To increase the output magrnitude of device 68, capacitors 74, 76 included on the input side thereof modify the input signal be decreasing its rise rate and allowing the power jet from nozzle 78 to pass more slowly across receiver 80.
It should be noted that capacitors 74, 76 are sized to provide a delay in the rectifier 68 input rise rate which is less than one-half the period of oscillation in the frequency range of interest. Otherwise, the delay would preclude reaching full input amplitude during one-half cycle, which would result in a frequency dependent output error. Operation of the abovedescribed frequency-to-analog converter 20 is more fully described in US. Pat. No. 3,409,032, issued Nov. 5, 1968 to Willis A. Boothe et al. and assigned to the assignee of the present invention."
The output from rectifier 68 is averaged by a filtering capacitor 85 to provide a DC signal level proportional to the frequency of oscillator 16.
Sensing channel 12 comprises a chopper" 96, decoupler 88, preamplifier 90, and frequency-to-analog converter 92. Preamplifier and converter 92 are identical to components 18 and 20, and to effect one of the objects of the invention, are mounted in the same heat sink as components 18 and 20, In addition, the active elements of each of channels 10 and 12 are supplied with working fluid from the same fluid source 94. Thus, any environmental temperature effects will act equally on both channels and be nulled out in the final summation of the channel outputs.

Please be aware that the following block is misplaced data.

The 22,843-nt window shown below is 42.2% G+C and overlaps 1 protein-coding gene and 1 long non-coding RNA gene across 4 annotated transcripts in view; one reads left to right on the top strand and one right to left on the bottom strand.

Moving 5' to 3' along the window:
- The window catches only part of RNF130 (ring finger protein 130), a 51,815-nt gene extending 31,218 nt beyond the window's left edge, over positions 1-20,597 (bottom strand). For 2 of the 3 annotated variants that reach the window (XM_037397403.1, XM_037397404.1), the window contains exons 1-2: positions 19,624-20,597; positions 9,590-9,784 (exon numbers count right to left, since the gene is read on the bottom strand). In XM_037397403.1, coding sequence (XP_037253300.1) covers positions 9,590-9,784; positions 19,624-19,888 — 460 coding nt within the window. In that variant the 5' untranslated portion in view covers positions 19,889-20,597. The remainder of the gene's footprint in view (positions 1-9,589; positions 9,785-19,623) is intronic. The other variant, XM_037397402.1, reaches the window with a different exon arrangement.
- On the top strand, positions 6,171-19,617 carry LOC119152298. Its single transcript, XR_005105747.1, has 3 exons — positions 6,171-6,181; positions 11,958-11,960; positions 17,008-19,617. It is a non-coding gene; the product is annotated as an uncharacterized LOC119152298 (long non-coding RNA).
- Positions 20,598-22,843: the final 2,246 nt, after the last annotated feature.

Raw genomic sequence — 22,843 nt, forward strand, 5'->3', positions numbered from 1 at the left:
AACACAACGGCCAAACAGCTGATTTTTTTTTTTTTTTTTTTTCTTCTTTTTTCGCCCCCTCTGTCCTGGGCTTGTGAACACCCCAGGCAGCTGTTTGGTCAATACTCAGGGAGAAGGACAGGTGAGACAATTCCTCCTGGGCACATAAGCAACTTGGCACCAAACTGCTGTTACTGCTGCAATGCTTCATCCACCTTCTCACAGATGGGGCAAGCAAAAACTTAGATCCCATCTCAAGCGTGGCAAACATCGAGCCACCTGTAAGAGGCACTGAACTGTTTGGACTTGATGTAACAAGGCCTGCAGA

Chopper 86 comprises a cam or plate 96 attached to the shaft whose speed is to be measured and located to interrupt the flow of fluid between a nozzle 98 and'receiver 100, nozzle' 98 being supplied from fluid source 94. An oscillating output from the chopper 86 is then processed by decoupler 88 to eliminate the efi'ect of the DC component of the speed signal. Decoupler 88 comprises a proportional fluid amplifier 102 having a power nozzle 104, a pair of receivers 106, and a pair of control ports 108, 110 adapted to issue control streams which interact with a power stream issued from power nozzle 104. A pair of conduits 112, 114 are connected to control ports 108, 110 respectively and are both connected to receiver 100 of chopper 86 by a conduit or passageway 116. Conduit 112 includes a resistor 118, and conduit 114 includes a resistor 120 and capacitor 122. In operation, the oscillating signal from chopper 86, which comprises an oscillating signal superimposed on a DC pressure level, enters each of conduits 112, 114. in conduit 114, the oscillating component of the signal is filtered out by the combination of resistor 120 and capacitor 122 so that a DC pressure signal appears at control port 110. Both the oscillating and DC components pass through conduit 112 to control port 108, the DC component tending to null the DC signal in control port 1 and the oscillating component acting to sweep a jet issuing from power nozzle 104 between receivers 106, 108, thereby providing an oscillatory output from decoupler 88.
The output from decoupler 88 is preamplified in preamplifier 90 and converted to an analog signal by frequency-toanalog converter in the same manner as in reference channel 10. The analog signals from channels 10 and 12 are then compared by proportional amplifier 124, whose output is amplified by amplifiers 126, 128. Capacitors 130, 132, 134, 136 are included in the signal lines of amplifiers 126, 128 to further filter the signal from amplifier 124. The output pressure differential signal between output lines 138, 140 represents the difference between desired speed and actual shaft speed, i.e., the speed error signal.
Having above described a preferred embodiment of the invention, though not exhaustive of all possible equivalents, what is desired to be secured by letters patent is claimed below.
What is claimed is: